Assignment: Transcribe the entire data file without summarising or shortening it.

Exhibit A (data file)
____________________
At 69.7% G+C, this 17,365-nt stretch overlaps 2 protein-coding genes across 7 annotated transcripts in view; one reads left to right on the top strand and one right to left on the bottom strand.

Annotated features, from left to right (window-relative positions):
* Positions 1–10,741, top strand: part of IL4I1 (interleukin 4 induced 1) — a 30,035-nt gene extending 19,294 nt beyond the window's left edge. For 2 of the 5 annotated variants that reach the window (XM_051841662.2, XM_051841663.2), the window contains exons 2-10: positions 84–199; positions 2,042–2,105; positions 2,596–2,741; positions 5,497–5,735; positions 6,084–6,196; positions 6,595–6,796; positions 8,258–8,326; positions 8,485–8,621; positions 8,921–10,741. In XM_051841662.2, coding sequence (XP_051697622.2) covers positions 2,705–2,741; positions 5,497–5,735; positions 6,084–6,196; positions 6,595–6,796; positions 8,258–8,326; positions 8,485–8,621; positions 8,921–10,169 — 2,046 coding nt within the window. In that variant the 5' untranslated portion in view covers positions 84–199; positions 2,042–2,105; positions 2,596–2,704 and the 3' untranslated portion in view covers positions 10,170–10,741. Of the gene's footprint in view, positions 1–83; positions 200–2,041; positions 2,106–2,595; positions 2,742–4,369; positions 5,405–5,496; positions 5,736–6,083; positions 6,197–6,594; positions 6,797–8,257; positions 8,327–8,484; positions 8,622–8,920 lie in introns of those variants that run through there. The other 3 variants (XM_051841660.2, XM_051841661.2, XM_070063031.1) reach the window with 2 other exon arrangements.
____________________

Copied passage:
At 69.7% G+C, this 17,365-nt stretch overlaps 2 protein-coding genes across 7 annotated transcripts in view; one reads left to right on the top strand and one right to left on the bottom strand.

Annotated features, from left to right (window-relative positions):
* Positions 1–10,741, top strand: part of IL4I1 (interleukin 4 induced 1) — a 30,035-nt gene extending 19,294 nt beyond the window's left edge. For 2 of the 5 annotated variants that reach the window (XM_051841662.2, XM_051841663.2), the window contains exons 2-10: positions 84–199; positions 2,042–2,105; positions 2,596–2,741; positions 5,497–5,735; positions 6,084–6,196; positions 6,595–6,796; positions 8,258–8,326; positions 8,485–8,621; positions 8,921–10,741. In XM_051841662.2, coding sequence (XP_051697622.2) covers positions 2,705–2,741; positions 5,497–5,735; positions 6,084–6,196; positions 6,595–6,796; positions 8,258–8,326; positions 8,485–8,621; positions 8,921–10,169 — 2,046 coding nt within the window. In that variant the 5' untranslated portion in view covers positions 84–199; positions 2,042–2,105; positions 2,596–2,704 and the 3' untranslated portion in view covers positions 10,170–10,741. Of the gene's footprint in view, positions 1–83; positions 200–2,041; positions 2,106–2,595; positions 2,742–4,369; positions 5,405–5,496; positions 5,736–6,083; positions 6,197–6,594; positions 6,797–8,257; positions 8,327–8,484; positions 8,622–8,920 lie in introns of those variants that run through there. The other 3 variants (XM_051841660.2, XM_051841661.2, XM_070063031.1) reach the window with 2 other exon arrangements.